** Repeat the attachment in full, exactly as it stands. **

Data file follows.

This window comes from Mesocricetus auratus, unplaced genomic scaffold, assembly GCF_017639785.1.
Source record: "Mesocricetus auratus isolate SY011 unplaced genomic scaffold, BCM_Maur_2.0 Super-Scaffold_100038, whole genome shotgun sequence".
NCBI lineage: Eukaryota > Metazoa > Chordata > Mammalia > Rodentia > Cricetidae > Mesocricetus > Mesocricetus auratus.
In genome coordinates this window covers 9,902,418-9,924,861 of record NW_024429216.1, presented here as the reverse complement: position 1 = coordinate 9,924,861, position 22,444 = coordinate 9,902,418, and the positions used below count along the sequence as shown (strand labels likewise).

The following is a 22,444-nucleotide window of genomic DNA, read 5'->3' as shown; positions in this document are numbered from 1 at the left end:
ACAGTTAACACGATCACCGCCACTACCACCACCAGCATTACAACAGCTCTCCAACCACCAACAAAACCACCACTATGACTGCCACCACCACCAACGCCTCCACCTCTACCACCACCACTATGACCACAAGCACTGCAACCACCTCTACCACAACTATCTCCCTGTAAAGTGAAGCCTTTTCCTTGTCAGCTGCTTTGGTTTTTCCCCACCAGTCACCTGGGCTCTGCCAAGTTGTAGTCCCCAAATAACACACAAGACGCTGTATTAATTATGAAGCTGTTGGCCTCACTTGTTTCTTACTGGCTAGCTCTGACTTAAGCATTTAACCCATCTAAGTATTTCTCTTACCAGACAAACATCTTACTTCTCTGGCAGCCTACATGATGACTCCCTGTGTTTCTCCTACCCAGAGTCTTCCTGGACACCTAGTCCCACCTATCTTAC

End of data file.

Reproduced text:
This window comes from Mesocricetus auratus, unplaced genomic scaffold, assembly GCF_017639785.1.
Source record: "Mesocricetus auratus isolate SY011 unplaced genomic scaffold, BCM_Maur_2.0 Super-Scaffold_100038, whole genome shotgun sequence".
NCBI lineage: Eukaryota > Metazoa > Chordata > Mammalia > Rodentia > Cricetidae > Mesocricetus > Mesocricetus auratus.
In genome coordinates this window covers 9,902,418-9,924,861 of record NW_024429216.1, presented here as the reverse complement: position 1 = coordinate 9,924,861, position 22,444 = coordinate 9,902,418, and the positions used below count along the sequence as shown (strand labels likewise).

The following is a 22,444-nucleotide window of genomic DNA, read 5'->3' as shown; positions in this document are numbered from 1 at the left end:
ACAGTTAACACGATCACCGCCACTACCACCACCAGCATTACAACAGCTCTCCAACCACCAACAAAACCACCACTATGACTGCCACCACCACCAACGCCTCCACCTCTACCACCACCACTATGACCACAAGCACTGCAACCACCTCTACCACAACTATCTCCCTGTAAAGTGAAGCCTTTTCCTTGTCAGCTGCTTTGGTTTTTCCCCACCAGTCACCTGGGCTCTGCCAAGTTGTAGTCCCCAAATAACACACAAGACGCTGTATTAATTATGAAGCTGTTGGCCTCACTTGTTTCTTACTGGCTAGCTCTGACTTAAGCATTTAACCCATCTAAGTATTTCTCTTACCAGACAAACATCTTACTTCTCTGGCAGCCTACATGATGACTCCCTGTGTTTCTCCTACCCAGAGTCTTCCTGGACACCTAGTCCCACCTATCTTAC